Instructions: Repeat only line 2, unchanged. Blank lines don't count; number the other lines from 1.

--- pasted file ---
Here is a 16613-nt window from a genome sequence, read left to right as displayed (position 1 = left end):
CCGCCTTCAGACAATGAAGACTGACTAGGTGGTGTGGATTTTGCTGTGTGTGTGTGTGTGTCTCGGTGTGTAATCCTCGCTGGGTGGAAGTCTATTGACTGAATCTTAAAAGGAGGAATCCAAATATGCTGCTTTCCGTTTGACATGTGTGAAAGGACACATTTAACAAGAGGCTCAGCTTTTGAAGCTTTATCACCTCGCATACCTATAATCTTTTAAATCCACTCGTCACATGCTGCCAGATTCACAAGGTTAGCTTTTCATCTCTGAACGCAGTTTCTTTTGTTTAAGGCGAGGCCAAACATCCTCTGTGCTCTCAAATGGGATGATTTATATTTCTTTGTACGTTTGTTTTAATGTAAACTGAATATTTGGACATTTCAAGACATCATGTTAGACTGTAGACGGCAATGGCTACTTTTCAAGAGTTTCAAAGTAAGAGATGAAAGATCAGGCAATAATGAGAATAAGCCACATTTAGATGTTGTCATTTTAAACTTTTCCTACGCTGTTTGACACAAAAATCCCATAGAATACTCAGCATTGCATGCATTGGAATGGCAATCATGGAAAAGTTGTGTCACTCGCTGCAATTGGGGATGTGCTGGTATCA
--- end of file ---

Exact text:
CCGCCTTCAGACAATGAAGACTGACTAGGTGGTGTGGATTTTGCTGTGTGTGTGTGTGTGTCTCGGTGTGTAATCCTCGCTGGGTGGAAGTCTATTGACTGAATCTTAAAAGGAGGAATCCAAATATGCTGCTTTCCGTTTGACATGTGTGAAAGGACACATTTAACAAGAGGCTCAGCTTTTGAAGCTTTATCACCTCGCATACCTATAATCTTTTAAATCCACTCGTCACATGCTGCCAGATTCACAAGGTTAGCTTTTCATCTCTGAACGCAGTTTCTTTTGTTTAAGGCGAGGCCAAACATCCTCTGTGCTCTCAAATGGGATGATTTATATTTCTTTGTACGTTTGTTTTAATGTAAACTGAATATTTGGACATTTCAAGACATCATGTTAGACTGTAGACGGCAATGGCTACTTTTCAAGAGTTTCAAAGTAAGAGATGAAAGATCAGGCAATAATGAGAATAAGCCACATTTAGATGTTGTCATTTTAAACTTTTCCTACGCTGTTTGACACAAAAATCCCATAGAATACTCAGCATTGCATGCATTGGAATGGCAATCATGGAAAAGTTGTGTCACTCGCTGCAATTGGGGATGTGCTGGTATCA